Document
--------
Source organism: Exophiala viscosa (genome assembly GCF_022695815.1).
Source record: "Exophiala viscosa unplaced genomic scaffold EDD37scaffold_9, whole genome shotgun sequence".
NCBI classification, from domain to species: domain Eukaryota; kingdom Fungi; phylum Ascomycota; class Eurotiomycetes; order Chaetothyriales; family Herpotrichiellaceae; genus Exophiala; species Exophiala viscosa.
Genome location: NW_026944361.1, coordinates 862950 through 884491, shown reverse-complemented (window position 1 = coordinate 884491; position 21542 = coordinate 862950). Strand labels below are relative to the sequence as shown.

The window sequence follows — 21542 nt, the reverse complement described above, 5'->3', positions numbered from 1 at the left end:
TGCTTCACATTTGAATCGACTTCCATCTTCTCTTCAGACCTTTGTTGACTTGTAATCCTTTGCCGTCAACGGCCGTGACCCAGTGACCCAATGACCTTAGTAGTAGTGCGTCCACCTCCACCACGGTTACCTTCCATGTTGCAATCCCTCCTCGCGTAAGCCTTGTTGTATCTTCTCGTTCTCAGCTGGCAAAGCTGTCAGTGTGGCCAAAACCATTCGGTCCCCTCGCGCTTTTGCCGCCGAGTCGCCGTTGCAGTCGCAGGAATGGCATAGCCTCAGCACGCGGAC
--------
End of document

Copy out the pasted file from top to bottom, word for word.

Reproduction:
Source organism: Exophiala viscosa (genome assembly GCF_022695815.1).
Source record: "Exophiala viscosa unplaced genomic scaffold EDD37scaffold_9, whole genome shotgun sequence".
NCBI classification, from domain to species: domain Eukaryota; kingdom Fungi; phylum Ascomycota; class Eurotiomycetes; order Chaetothyriales; family Herpotrichiellaceae; genus Exophiala; species Exophiala viscosa.
Genome location: NW_026944361.1, coordinates 862950 through 884491, shown reverse-complemented (window position 1 = coordinate 884491; position 21542 = coordinate 862950). Strand labels below are relative to the sequence as shown.

The window sequence follows — 21542 nt, the reverse complement described above, 5'->3', positions numbered from 1 at the left end:
TGCTTCACATTTGAATCGACTTCCATCTTCTCTTCAGACCTTTGTTGACTTGTAATCCTTTGCCGTCAACGGCCGTGACCCAGTGACCCAATGACCTTAGTAGTAGTGCGTCCACCTCCACCACGGTTACCTTCCATGTTGCAATCCCTCCTCGCGTAAGCCTTGTTGTATCTTCTCGTTCTCAGCTGGCAAAGCTGTCAGTGTGGCCAAAACCATTCGGTCCCCTCGCGCTTTTGCCGCCGAGTCGCCGTTGCAGTCGCAGGAATGGCATAGCCTCAGCACGCGGAC